Thursday, May 24, 2007

Campo dei Fiori

Today we set out to explore the Campo dei Fiori area of Rome. However on the way there we stopped at the basilica of St. Mark. It was built in 336 and restored five hundred years later. Its facade was constructed out of marble from the Colosseum. In this picture you can also see the mosaics of the apse, which depict Pope Gregory IV offering the church to Christ in the presence of St. Mark. The wood ceiling which you can't see here was built in the 15th century. I'm not sure why, but it kind of sags and leans to one side.

The altar is built over the tomb containing the relics of Sts. Abdon and Sennen. They were martyred in Persia and their relics transferred to Rome. If you go to the crypt you can view the bones through a hole in the wood.

Next we came across the church of St. Pantaleon near the Forum. Inside was this huge fresco of St. Joacchim, St. Anne, and the Blessed Mother.

Here is the high altar.

Next we stopped to get some lunch. I saw a guy making arrancini and suppli so I had to take a picture. I prefer suppli so I'll tell you how those are made. :) You take a short stick of mozzarella cheese, and wrap it in rice that has been mixed with tomato sauce. Then you bread the whole thing in bread crumbs and fry it. Hungry yet? Arrancini are similar only the rice is mixed with saffron and I think these had ham in them.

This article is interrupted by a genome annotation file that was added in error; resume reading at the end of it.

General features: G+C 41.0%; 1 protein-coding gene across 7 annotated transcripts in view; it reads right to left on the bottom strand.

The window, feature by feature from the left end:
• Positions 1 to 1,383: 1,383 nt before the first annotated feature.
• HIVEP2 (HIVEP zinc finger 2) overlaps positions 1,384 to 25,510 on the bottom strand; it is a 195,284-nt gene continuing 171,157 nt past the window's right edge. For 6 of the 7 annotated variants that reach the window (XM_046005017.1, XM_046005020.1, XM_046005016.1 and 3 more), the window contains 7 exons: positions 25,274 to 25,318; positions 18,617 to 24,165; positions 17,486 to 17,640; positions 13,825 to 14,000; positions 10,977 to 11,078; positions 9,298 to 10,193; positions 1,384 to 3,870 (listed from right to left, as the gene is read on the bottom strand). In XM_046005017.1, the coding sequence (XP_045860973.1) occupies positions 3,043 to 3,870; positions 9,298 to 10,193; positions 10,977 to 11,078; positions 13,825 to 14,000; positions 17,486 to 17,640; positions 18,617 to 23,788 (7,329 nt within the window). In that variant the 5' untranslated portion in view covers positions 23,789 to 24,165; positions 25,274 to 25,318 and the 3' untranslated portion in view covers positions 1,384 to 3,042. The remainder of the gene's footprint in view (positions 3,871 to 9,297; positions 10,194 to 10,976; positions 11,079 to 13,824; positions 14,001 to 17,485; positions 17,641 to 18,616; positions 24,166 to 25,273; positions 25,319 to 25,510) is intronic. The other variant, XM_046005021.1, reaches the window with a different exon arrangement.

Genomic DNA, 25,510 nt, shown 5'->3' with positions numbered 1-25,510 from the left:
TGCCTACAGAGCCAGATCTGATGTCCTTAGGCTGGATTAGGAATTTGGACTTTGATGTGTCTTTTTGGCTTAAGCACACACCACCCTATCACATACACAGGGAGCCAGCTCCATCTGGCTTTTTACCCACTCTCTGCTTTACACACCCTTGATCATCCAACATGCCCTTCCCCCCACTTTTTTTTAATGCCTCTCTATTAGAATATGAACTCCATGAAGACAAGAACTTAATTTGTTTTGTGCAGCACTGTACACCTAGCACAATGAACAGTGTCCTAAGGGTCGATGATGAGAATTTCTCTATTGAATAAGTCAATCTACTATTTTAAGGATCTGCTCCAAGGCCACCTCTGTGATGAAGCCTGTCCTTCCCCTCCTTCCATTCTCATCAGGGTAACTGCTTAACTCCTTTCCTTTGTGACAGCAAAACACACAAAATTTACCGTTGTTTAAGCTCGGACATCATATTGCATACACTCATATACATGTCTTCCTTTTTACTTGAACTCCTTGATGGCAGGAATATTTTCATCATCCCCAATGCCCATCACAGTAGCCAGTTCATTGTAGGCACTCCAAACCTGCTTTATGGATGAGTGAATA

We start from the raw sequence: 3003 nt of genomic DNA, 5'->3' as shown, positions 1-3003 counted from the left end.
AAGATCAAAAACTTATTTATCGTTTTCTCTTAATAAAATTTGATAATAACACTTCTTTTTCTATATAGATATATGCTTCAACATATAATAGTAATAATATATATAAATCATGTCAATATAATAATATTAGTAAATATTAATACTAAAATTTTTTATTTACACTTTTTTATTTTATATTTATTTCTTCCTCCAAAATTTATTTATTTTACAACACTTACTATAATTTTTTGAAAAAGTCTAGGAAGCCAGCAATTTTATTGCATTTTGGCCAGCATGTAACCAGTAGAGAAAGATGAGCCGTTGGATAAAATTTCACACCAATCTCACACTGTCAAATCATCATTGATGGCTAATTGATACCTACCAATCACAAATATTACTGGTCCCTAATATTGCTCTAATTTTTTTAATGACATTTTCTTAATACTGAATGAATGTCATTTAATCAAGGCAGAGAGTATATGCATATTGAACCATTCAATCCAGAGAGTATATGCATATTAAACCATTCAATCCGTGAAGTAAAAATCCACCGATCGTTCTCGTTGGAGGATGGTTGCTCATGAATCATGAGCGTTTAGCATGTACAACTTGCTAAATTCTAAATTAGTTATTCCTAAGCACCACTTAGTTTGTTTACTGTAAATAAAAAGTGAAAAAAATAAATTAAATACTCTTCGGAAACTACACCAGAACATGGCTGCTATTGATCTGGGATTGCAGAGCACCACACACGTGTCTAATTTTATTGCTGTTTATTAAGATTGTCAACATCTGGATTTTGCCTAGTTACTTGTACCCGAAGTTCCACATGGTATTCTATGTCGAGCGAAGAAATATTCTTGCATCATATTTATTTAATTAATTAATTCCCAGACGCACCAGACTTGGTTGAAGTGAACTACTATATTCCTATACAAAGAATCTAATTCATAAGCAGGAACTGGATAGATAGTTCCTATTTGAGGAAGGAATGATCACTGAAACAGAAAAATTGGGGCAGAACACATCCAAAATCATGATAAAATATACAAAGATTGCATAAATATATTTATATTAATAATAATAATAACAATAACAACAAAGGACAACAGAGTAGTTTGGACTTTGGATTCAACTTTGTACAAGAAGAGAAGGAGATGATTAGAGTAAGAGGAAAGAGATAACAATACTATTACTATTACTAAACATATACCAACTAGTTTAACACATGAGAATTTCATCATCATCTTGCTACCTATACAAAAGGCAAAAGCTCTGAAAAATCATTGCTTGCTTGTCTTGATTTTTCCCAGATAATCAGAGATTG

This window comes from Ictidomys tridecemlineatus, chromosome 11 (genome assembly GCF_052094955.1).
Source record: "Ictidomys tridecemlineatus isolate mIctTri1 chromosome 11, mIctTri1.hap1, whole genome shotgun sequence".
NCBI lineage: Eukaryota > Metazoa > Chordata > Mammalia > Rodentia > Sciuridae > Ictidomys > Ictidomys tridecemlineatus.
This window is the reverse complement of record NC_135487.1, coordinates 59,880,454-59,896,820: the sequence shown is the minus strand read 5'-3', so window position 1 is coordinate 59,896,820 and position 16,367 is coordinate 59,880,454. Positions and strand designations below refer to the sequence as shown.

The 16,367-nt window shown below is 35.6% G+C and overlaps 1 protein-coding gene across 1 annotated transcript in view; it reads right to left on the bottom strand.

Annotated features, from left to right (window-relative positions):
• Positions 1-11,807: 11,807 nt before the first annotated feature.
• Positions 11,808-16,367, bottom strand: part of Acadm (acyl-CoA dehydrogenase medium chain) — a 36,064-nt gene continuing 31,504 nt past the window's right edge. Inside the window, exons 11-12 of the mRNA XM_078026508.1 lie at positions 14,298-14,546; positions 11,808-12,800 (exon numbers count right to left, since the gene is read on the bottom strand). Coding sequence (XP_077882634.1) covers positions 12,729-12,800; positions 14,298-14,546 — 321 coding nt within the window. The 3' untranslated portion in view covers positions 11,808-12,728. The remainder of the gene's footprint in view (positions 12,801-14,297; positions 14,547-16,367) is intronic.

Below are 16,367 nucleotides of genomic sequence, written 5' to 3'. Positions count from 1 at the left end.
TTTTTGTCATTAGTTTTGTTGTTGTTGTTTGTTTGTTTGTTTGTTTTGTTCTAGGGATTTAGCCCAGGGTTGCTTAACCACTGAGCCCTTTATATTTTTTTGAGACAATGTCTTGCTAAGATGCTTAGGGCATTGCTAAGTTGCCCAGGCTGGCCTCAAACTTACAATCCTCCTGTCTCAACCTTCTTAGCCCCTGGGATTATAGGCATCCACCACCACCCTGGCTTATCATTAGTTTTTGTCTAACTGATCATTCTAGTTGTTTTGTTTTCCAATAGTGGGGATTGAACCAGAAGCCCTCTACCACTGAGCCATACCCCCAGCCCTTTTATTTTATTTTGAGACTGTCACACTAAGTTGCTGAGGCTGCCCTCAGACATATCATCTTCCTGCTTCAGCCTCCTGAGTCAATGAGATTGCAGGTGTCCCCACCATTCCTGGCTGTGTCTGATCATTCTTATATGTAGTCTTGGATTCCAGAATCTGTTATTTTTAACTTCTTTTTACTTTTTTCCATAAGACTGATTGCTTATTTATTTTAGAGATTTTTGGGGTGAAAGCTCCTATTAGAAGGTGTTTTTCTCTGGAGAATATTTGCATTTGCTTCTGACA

Look at the size of these mounds of gelato.

Finally we got to the Camp dei Fiori. Here is one of the many outdoor markets there.

Next we crossed the Tiber near the island resting in the middle of it. There used to be a temple there dedicated to the god of healing, and later a hospital was built on the island. It was very nice in the hot sun with all the pine and palm trees.

Here is a picture of everyone on the bridge.

The bridge is named the Ponte Fabricio and was built in 62 BC. On it are statues dating from Roman times of the two-faced god Janus. Janus was the god of beginnings and endings, the keeper of doorways. It is from his name that we derive the month of January (a month looking both back at the old year and forward to the new) and the word janitor (keeper of halls).

On the island we went to the church of St. Bartholomew. It was built in the year 1000 by the Holy Roman Emperor Otto III. In it are the relics of St. Bartholomew. They were brought from Armenia in 809, and placed inside this Roman bathtub where they have remained ever since. The bathtub has been converted to an altar.

Here is this fresco of the saint's martyrdom. He was flayed alive...that is his skin was cut off him. I think the artist did a great job picturing the sadistic faces of his martyrers.

This is the bowl that his skin was brought back to Rome in. You can't tell, but it's really quite large. I would guess it's at least 2 1/2 feet across.


Erika said...

That whole 'flaying' bit brings a whole new meaning to "slip me some skin..." doesn't it?

Thanks for another great history lesson.

Bronwyn said...

That's...gross. :p

Though I'll admit my favourite shots have been ones with real bodies, or parts of, in them! (apparently missing two weeks means a lot of catching up!)

Aggie said...

Ok I'm playing catch up after our 2 week National Park RV trip. What is the significance of the bathtub-altar. How unusual!!!